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Rapid Review: Cowboys and Aliens

July 30, 2011

Let’s face it – based on the title alone I was already skeptical about this movie.  Also, having been in the theater for approximately six months watching audience reaction to the previews, I admit my worry was compounded.  During the first preview I saw in the theater for Cowboys and Aliens, the audience reaction can be summed up by the following comments:  “Really?!”, “That’s a joke, right?”, “Is this one of those ‘Don’t talk during the movie’ ads”?

Cowboys and Aliens has a brooding and attractive star in Daniel Craig, a director (Jon Favreau)who has proven himself capable of tackling the action genre with aplomb, and a screenplay co-written by LOST helmer Damon Lindelof.   It also has Harrison Ford, who as he ages depends more and more on his physical appearance to do the acting for him.  “Gruff” to “Compassionate Gruff”seems to be the only range he’s capable of emoting these days.  There’s also Olivia Wilde (who managed to take Tron:Legacy seriously) as the comely female sidekick, and Sam Rockwell (as a minor character) who, as usual, manages to act the pants off of everyone else. 

Brass knuckles get a much needed makeover

Since the title is about as accurate an assessment of the story’s basic plotline as you can serve up, here are the minute details.  We start off in New Mexico in the late 1800s.  In movie terms, that’s called “Ye Olde Wild West” – where sagebrush always drifts in the roads and everything is dusty but the no one ever looks dirty enough.   Craig is the “stranger”, Jake Lonergan (Foreshadowing Alert:  “Loner” is in his last name!),who wanders into the town of Absolution (because all Ye Olde Wild West towns must have a name that proves exactly how happy its citizens are to call it home) with no memory of his past or his goals for the future.  All he has is a mysterious piece of shabby chic jewelry on his arm that doesn’t exactly fit the time period’s penchant for minimalism.

The town of Absolution has a sheriff (Keith Carradine), but is essentially run by cattleman Colonel Dolarhyde (Ford); both men are charged with informing Lonergan that he is in fact a wanted criminal.  Before this has a chance to turn into your average Ye Olde Wild West shootout, however, more powerful and pressing events occur.  The aliens of the title show up and blast their way down the town’s one and only street wide enough to impressively showcase the flying spacecraft’s destructive power.  It is then that Lonergan’s hip fashion statement cuff comes into play:  it is a weapon that harnesses the same type of energy that fuels the aliens’ arsenal.    This scene was the focus of much of the previews.

That's right...we're tough guys.

Basically, we have a Western interrupted in both mood and purpose by an alien attack film.  The cliches and conventions of both still apply in Favreau’s vision, which is tricky to achieve.  The Colonel must remain gruff and stalwart, but alien invasion movie rules require that every misfit within a one hundred mile radius (including Lonergan and Olivia Wilde’s strange but intriguing Ella) must team up to take down the enemy before their way of life goes the way of the dinosaurs.  One doesn’t quite have the heart to tell them that, considering the “charms” of Absolution, perhaps razing the town and starting from scratch isn’t too terrible of an idea.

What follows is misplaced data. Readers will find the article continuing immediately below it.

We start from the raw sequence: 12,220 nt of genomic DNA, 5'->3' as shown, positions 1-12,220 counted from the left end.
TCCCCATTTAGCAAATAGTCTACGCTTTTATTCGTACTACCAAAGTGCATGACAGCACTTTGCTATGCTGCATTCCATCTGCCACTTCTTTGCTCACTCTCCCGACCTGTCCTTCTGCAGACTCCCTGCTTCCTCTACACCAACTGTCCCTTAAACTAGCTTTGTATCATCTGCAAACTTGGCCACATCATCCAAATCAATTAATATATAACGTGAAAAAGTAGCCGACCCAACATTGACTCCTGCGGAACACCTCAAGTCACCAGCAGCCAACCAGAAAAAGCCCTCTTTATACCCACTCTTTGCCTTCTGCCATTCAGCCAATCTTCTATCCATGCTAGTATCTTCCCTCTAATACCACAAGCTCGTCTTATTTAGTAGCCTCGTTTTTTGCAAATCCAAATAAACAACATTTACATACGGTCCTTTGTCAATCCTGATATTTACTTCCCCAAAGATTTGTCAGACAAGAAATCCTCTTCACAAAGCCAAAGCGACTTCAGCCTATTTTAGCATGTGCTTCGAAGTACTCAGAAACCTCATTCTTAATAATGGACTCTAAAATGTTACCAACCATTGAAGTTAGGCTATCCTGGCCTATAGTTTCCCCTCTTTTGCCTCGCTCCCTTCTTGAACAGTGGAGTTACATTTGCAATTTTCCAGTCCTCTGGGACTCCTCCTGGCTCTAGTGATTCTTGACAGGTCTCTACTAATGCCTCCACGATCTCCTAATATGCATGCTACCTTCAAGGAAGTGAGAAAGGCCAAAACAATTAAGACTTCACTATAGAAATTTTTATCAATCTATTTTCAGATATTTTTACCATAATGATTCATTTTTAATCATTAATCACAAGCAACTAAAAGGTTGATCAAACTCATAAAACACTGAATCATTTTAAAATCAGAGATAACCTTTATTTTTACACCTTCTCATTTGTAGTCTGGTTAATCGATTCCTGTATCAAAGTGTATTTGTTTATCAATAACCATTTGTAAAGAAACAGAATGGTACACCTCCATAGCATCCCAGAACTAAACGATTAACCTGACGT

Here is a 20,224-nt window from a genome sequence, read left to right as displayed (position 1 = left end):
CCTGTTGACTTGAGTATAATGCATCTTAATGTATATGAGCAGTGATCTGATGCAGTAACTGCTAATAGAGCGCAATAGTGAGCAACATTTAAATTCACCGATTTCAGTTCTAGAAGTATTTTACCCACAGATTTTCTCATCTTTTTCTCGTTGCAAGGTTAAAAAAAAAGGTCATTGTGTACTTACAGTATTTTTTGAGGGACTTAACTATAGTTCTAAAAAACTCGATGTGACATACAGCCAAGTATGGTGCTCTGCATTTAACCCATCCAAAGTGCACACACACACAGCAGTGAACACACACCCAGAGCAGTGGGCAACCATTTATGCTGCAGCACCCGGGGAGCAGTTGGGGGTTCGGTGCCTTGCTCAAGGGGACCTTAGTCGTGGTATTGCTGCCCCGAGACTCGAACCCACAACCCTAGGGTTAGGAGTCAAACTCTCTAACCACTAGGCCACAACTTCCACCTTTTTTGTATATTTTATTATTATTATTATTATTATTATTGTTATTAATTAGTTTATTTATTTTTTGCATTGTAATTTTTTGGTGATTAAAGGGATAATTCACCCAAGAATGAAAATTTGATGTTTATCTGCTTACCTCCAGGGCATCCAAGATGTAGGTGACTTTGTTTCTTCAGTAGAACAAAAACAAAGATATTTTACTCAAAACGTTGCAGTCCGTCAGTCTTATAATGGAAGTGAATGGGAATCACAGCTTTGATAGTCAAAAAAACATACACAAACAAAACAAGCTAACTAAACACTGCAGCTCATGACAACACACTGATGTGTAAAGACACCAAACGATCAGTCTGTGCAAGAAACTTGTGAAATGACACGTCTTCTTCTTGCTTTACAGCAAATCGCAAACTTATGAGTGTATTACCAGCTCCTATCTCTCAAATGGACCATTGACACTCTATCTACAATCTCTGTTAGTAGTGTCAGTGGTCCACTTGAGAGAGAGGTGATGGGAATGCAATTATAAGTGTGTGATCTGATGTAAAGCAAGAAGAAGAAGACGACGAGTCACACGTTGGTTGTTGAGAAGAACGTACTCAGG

Who is the mysterious Ella? I STILL have no idea.

Those versed in both Western and Alien movie lore will not be surprised at where the plot goes from here.  All aliens must have a reason for trying to attack and conquer we puny humans.  All Western heroes must have a dramatic showdown and a shady past.

The first twenty minutes of the movie are intriguing and moody.  It’s when our group of misfit anti-heroes must work together to fight the evil aliens that things get muddled.  The aliens are right out of the Independence Day handbook, and their reason for being on Earth in the first place is worse than lame.  There are points during the last 45 minutes when the alien/cowboy elements are themselves overshadowed by confusing and unneccessary forays into the supernatural and race relations.

Since Colonel Dolarhyde has a background in military strategy, the film’s final showdown is more than a bit questionable.  At least they had the sense to bring along the border collie…

What it boils down to is this:  Cowboys and Aliens is entertaining, but it could have been more interesting and innovative.  As a summer movie, it more than meets the basic requirement for popcorn fare.  Will it please everyone?  No.  Those of us who have seen movies this summer that DO go above and beyond to entertain and awe (the moving Harry Potter and the Deathly Hallows Part 2, the charming Midnight in Paris) will no doubt be disappointed.  Are the effects worth seeing on the big screen?  Not really.  Feel free to wait about three months until you can watch it on your overly-giant flat screen in the relative privacy of your own living room.  At least then you can snark at it with those you love in peace.

I have no doubt there will be a sequel if this movie does well.  Be prepared for something along the lines of Cowboys and…More Aliens as a title.

Overall Grade: C

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